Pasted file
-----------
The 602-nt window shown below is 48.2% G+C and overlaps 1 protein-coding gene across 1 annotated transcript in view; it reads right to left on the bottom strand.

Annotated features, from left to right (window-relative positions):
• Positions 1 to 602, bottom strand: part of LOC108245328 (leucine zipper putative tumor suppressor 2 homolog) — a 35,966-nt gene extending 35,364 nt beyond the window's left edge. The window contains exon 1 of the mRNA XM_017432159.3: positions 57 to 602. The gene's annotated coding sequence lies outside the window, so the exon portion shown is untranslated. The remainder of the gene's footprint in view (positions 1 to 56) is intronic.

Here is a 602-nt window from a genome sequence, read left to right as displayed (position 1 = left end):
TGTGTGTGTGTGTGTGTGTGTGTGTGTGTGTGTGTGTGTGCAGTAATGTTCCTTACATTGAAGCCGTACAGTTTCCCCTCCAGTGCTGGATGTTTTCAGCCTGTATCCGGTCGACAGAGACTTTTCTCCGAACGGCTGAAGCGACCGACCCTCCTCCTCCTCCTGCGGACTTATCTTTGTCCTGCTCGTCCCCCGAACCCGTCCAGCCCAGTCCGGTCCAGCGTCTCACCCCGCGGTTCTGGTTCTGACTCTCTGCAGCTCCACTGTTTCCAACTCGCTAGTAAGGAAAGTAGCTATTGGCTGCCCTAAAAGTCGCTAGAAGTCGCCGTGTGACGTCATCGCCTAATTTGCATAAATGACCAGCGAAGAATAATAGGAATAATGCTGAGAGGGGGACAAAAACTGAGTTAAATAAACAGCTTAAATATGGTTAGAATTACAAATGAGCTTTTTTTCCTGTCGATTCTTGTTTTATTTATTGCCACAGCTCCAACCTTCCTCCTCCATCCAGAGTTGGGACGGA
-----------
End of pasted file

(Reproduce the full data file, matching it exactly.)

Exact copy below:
The 602-nt window shown below is 48.2% G+C and overlaps 1 protein-coding gene across 1 annotated transcript in view; it reads right to left on the bottom strand.

Annotated features, from left to right (window-relative positions):
• Positions 1 to 602, bottom strand: part of LOC108245328 (leucine zipper putative tumor suppressor 2 homolog) — a 35,966-nt gene extending 35,364 nt beyond the window's left edge. The window contains exon 1 of the mRNA XM_017432159.3: positions 57 to 602. The gene's annotated coding sequence lies outside the window, so the exon portion shown is untranslated. The remainder of the gene's footprint in view (positions 1 to 56) is intronic.

Here is a 602-nt window from a genome sequence, read left to right as displayed (position 1 = left end):
TGTGTGTGTGTGTGTGTGTGTGTGTGTGTGTGTGTGTGTGCAGTAATGTTCCTTACATTGAAGCCGTACAGTTTCCCCTCCAGTGCTGGATGTTTTCAGCCTGTATCCGGTCGACAGAGACTTTTCTCCGAACGGCTGAAGCGACCGACCCTCCTCCTCCTCCTGCGGACTTATCTTTGTCCTGCTCGTCCCCCGAACCCGTCCAGCCCAGTCCGGTCCAGCGTCTCACCCCGCGGTTCTGGTTCTGACTCTCTGCAGCTCCACTGTTTCCAACTCGCTAGTAAGGAAAGTAGCTATTGGCTGCCCTAAAAGTCGCTAGAAGTCGCCGTGTGACGTCATCGCCTAATTTGCATAAATGACCAGCGAAGAATAATAGGAATAATGCTGAGAGGGGGACAAAAACTGAGTTAAATAAACAGCTTAAATATGGTTAGAATTACAAATGAGCTTTTTTTCCTGTCGATTCTTGTTTTATTTATTGCCACAGCTCCAACCTTCCTCCTCCATCCAGAGTTGGGACGGA